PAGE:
hither : We are reconciled, and the first view shall kill All repetition.--Let him not ask our pardon : The nature of his great offence is dead, And deeper than oblivion do we bury The incensing relics of it: let him approachi, A stranger, no offender; and inform him So 't is our will he should. Gent. I shall, my liege.

[Exit Gentleman. King. What says he to your daughter? have

you spoke? Laf. All that he is hath reference to your

highness. King. Then shall we have a match. I have

letters sent me That set him high in fame.

your drum?

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Laf. Was I, in sooth? and I was the first that lost thee.

Par. It lies in you, my lord, to bring me in some grace, for you did bring me out.

Laf. Out upon thee, knave! dost thou put upon me at once both the office of God and the devil ? one brings thee in grace, and the other brings thee out. [Trumpets sound.] The King's coming, I know by his trumpets.Sirralı, inquire further after me: I had talk of you last night: though you are a fool and a knave, you shall eat: go to, follow.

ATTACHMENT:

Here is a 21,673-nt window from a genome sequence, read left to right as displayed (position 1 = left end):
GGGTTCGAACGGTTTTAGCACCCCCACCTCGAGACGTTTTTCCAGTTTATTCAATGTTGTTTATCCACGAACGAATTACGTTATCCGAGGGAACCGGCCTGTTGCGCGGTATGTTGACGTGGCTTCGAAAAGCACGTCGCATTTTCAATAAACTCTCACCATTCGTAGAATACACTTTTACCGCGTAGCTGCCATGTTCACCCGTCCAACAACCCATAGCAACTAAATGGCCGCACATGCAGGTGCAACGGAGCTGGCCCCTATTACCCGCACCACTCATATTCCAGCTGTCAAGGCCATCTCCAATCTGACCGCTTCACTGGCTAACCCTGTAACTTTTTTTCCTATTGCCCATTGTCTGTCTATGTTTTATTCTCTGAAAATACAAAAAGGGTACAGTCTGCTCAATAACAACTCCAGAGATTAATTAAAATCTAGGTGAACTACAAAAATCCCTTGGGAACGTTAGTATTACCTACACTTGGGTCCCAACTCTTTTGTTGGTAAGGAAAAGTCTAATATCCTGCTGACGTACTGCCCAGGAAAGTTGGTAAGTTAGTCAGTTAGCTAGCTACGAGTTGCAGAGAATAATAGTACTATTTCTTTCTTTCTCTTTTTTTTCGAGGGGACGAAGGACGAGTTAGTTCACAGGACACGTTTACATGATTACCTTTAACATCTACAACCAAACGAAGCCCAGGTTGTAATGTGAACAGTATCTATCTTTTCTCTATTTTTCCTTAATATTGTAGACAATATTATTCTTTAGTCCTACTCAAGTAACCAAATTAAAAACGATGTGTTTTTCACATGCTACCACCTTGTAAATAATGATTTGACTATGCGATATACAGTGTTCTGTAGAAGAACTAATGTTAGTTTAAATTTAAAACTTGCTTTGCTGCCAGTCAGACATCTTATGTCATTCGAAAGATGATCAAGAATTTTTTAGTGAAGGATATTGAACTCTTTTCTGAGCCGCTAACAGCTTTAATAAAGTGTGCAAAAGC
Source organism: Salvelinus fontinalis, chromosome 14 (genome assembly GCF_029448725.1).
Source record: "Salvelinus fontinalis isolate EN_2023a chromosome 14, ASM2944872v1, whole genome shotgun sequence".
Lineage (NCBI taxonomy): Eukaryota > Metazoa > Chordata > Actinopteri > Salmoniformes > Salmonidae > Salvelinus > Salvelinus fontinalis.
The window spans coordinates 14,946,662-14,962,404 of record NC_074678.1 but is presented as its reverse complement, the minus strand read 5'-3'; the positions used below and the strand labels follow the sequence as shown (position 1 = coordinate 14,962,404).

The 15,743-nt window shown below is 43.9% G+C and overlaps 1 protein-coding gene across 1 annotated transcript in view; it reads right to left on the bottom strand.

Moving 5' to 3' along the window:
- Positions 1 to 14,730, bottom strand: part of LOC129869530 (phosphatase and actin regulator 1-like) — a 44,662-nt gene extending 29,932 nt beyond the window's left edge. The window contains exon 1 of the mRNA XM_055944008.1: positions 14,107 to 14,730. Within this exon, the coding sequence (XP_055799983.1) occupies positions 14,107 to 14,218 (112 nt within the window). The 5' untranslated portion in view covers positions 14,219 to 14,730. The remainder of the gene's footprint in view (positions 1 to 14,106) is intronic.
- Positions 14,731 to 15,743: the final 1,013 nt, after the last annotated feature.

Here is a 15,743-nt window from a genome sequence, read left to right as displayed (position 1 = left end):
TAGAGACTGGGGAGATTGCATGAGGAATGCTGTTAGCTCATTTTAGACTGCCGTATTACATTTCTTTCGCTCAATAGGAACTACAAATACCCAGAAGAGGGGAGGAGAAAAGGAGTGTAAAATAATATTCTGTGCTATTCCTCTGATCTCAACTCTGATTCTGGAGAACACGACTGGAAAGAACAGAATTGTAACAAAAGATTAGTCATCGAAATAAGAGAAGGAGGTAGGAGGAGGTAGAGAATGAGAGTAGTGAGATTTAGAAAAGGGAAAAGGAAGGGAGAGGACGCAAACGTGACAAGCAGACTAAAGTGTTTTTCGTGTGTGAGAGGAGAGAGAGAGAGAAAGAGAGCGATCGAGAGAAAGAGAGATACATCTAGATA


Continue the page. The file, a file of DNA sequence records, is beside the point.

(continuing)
Par. I praise God for you. [Exeunt.

Enter BERTRAM. Laf. He looks well on 't.

King. I am not a day of season, For thou mayst see a sunshine and a hail In me at once: but to the brightest beams Distracted clouds give way; so stand thou forth, The time is fair again.

Ber. My high-repented blames, Dear sovereign, pardon to me.

King. All is whole; Not one word more of the consumed time. Let's take the instant by the forward top; For we are old, and on our quick'st decrees The inaudible and noiseless foot of time Steals, ere we can effect them. You remember The daughter of this lord ?

SCENE III.-The same. A Room in the Countess's

Palace.

Flourish. Enter King, Countess, Lafev, Lords,

Gentlemen, Guards, fc. King. We lost a jewel of her, and our esteem

Ber. Admiringly, my liege: at first
I stuck

my
choice

upon her, ere my heart
Durst make too bold a herald of my tongue:
Where the impression of mine eye infixing,
Contempt his scornful perspective did lend me,